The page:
Fingerprints were the first biometric modality used to confirm the identities of travelers, and they remain the most widely deployed modality in border control systems. The use of irises and faces for identification soon followed. Border control agencies are also starting to experiment with other biometrics at the border, with several pilot projects currently underway. Multimodal systems, which offer a multi-layered approach to border security, are also a growing trend in biometric deployments at international borders.
Automated border security systems, which are making international travel more secure and more convenient for millions of passengers, depend to a great extent on biometrics. Realizing that border control personnel are a cost driver, many countries have started to use electronic gates, kiosks, and other technologies which allow travelers to complete most (if not all) of the border control procedure on their own. These advances would not be possible without biometrics, which give border control agencies the assurance that travelers are who they say they are.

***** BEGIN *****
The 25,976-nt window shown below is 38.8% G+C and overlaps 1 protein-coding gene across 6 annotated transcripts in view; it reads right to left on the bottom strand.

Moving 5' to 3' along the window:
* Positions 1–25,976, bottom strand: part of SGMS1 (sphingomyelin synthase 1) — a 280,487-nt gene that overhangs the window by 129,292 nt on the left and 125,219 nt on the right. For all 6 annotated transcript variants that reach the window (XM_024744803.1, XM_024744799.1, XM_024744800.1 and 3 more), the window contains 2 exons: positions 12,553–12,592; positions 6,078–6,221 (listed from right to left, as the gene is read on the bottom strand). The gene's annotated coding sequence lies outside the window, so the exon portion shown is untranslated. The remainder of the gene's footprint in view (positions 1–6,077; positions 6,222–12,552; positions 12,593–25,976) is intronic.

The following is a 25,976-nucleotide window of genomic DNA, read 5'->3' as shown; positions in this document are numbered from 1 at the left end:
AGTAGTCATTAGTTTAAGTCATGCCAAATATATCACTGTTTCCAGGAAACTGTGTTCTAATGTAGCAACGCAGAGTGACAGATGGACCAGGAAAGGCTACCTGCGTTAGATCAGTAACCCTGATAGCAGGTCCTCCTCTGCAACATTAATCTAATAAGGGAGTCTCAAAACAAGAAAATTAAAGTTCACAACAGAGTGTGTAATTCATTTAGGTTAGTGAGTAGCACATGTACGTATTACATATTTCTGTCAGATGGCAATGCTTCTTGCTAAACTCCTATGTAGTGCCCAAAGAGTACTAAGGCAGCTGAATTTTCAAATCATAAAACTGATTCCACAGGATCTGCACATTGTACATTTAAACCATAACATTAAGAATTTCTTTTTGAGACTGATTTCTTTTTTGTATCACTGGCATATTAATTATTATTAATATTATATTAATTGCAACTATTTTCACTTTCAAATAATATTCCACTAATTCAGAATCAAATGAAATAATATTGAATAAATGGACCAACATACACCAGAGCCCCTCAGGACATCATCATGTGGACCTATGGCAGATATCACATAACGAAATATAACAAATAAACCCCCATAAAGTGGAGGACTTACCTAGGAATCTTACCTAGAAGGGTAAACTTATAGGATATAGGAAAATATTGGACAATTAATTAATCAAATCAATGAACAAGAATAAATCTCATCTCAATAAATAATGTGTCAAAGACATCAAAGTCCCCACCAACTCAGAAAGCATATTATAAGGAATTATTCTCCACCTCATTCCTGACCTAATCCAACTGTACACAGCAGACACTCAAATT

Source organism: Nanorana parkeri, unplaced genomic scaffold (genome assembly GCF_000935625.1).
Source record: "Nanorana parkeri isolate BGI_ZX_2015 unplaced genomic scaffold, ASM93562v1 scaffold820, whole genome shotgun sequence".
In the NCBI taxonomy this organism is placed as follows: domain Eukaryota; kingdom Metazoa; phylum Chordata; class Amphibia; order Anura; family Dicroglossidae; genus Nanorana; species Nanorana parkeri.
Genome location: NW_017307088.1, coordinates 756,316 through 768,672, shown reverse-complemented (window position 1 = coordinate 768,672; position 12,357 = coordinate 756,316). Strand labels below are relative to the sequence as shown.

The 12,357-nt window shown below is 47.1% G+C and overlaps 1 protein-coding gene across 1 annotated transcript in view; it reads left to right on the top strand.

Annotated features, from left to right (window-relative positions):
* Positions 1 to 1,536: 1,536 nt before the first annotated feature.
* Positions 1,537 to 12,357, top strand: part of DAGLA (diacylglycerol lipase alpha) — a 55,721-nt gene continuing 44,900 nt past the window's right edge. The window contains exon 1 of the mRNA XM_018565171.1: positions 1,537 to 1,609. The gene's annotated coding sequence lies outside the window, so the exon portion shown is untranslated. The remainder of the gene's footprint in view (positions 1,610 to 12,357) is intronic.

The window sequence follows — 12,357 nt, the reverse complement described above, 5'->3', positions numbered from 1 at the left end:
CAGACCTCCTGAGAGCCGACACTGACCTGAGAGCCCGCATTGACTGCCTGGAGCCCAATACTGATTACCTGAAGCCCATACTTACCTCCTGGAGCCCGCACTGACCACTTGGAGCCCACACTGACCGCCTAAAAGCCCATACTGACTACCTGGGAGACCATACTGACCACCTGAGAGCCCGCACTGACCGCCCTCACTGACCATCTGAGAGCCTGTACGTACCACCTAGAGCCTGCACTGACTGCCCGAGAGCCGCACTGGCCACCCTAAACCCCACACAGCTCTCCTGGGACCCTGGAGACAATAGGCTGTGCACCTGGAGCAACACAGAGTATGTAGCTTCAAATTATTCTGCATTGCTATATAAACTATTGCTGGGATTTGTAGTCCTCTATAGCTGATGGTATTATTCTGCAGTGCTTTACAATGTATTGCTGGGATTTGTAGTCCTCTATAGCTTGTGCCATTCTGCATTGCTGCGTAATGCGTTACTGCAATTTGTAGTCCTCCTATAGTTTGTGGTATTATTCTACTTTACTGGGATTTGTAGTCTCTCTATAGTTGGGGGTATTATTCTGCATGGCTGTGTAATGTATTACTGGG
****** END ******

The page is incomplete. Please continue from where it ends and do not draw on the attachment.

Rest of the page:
In parallel with the biometric systems now deployed at borders around the world, the travel industry is also beginning to use biometrics in its systems as well. Airlines and other transportation providers are rapidly discovering that biometrics can replace a boarding pass, a frequent flier card, and even the need for cash onboard a flight.
Most common biometric modalities used for border management and travel security: